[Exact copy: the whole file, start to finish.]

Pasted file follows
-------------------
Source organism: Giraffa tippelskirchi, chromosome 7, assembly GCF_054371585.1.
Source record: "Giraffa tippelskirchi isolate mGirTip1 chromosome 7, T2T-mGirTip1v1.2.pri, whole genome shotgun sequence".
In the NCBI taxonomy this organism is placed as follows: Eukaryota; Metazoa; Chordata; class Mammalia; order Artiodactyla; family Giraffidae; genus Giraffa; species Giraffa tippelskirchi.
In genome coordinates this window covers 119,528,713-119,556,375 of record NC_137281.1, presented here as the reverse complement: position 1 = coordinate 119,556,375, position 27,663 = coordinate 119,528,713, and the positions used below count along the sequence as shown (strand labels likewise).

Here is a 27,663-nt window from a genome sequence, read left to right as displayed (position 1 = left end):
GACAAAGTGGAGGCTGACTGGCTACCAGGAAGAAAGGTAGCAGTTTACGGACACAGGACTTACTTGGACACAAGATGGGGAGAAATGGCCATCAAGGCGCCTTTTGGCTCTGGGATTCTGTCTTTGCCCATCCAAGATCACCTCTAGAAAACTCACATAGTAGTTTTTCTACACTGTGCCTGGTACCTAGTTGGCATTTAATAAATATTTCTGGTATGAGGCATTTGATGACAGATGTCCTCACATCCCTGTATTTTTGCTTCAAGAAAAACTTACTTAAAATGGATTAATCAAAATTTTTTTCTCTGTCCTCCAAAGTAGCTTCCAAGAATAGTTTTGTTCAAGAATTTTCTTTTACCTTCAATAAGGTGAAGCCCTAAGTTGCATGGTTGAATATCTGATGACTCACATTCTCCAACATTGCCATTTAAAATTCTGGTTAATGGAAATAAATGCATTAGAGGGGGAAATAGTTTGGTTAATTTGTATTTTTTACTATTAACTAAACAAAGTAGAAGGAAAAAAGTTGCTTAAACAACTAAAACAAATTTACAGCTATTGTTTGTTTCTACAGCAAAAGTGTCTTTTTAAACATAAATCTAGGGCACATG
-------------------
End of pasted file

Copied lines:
Source organism: Giraffa tippelskirchi, chromosome 7, assembly GCF_054371585.1.
Source record: "Giraffa tippelskirchi isolate mGirTip1 chromosome 7, T2T-mGirTip1v1.2.pri, whole genome shotgun sequence".
In the NCBI taxonomy this organism is placed as follows: Eukaryota; Metazoa; Chordata; class Mammalia; order Artiodactyla; family Giraffidae; genus Giraffa; species Giraffa tippelskirchi.
In genome coordinates this window covers 119,528,713-119,556,375 of record NC_137281.1, presented here as the reverse complement: position 1 = coordinate 119,556,375, position 27,663 = coordinate 119,528,713, and the positions used below count along the sequence as shown (strand labels likewise).

Here is a 27,663-nt window from a genome sequence, read left to right as displayed (position 1 = left end):
GACAAAGTGGAGGCTGACTGGCTACCAGGAAGAAAGGTAGCAGTTTACGGACACAGGACTTACTTGGACACAAGATGGGGAGAAATGGCCATCAAGGCGCCTTTTGGCTCTGGGATTCTGTCTTTGCCCATCCAAGATCACCTCTAGAAAACTCACATAGTAGTTTTTCTACACTGTGCCTGGTACCTAGTTGGCATTTAATAAATATTTCTGGTATGAGGCATTTGATGACAGATGTCCTCACATCCCTGTATTTTTGCTTCAAGAAAAACTTACTTAAAATGGATTAATCAAAATTTTTTTCTCTGTCCTCCAAAGTAGCTTCCAAGAATAGTTTTGTTCAAGAATTTTCTTTTACCTTCAATAAGGTGAAGCCCTAAGTTGCATGGTTGAATATCTGATGACTCACATTCTCCAACATTGCCATTTAAAATTCTGGTTAATGGAAATAAATGCATTAGAGGGGGAAATAGTTTGGTTAATTTGTATTTTTTACTATTAACTAAACAAAGTAGAAGGAAAAAAGTTGCTTAAACAACTAAAACAAATTTACAGCTATTGTTTGTTTCTACAGCAAAAGTGTCTTTTTAAACATAAATCTAGGGCACATG